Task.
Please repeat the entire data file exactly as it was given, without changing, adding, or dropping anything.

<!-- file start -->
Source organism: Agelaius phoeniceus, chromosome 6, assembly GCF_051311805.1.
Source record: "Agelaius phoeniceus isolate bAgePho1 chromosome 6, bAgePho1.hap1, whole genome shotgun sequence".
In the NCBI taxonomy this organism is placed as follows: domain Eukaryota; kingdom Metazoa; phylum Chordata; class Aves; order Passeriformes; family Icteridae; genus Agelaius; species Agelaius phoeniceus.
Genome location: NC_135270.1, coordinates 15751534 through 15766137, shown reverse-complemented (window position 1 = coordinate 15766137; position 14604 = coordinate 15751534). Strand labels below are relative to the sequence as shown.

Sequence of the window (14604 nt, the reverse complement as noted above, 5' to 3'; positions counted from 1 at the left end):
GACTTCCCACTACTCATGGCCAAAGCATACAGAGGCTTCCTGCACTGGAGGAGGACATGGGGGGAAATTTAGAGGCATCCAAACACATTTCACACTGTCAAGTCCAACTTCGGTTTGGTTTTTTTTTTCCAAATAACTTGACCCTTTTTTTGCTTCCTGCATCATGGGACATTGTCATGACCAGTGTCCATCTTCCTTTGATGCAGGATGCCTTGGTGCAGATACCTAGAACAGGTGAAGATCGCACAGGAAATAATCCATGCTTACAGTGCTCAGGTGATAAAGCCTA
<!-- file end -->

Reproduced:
Source organism: Agelaius phoeniceus, chromosome 6, assembly GCF_051311805.1.
Source record: "Agelaius phoeniceus isolate bAgePho1 chromosome 6, bAgePho1.hap1, whole genome shotgun sequence".
In the NCBI taxonomy this organism is placed as follows: domain Eukaryota; kingdom Metazoa; phylum Chordata; class Aves; order Passeriformes; family Icteridae; genus Agelaius; species Agelaius phoeniceus.
Genome location: NC_135270.1, coordinates 15751534 through 15766137, shown reverse-complemented (window position 1 = coordinate 15766137; position 14604 = coordinate 15751534). Strand labels below are relative to the sequence as shown.

Sequence of the window (14604 nt, the reverse complement as noted above, 5' to 3'; positions counted from 1 at the left end):
GACTTCCCACTACTCATGGCCAAAGCATACAGAGGCTTCCTGCACTGGAGGAGGACATGGGGGGAAATTTAGAGGCATCCAAACACATTTCACACTGTCAAGTCCAACTTCGGTTTGGTTTTTTTTTTCCAAATAACTTGACCCTTTTTTTGCTTCCTGCATCATGGGACATTGTCATGACCAGTGTCCATCTTCCTTTGATGCAGGATGCCTTGGTGCAGATACCTAGAACAGGTGAAGATCGCACAGGAAATAATCCATGCTTACAGTGCTCAGGTGATAAAGCCTA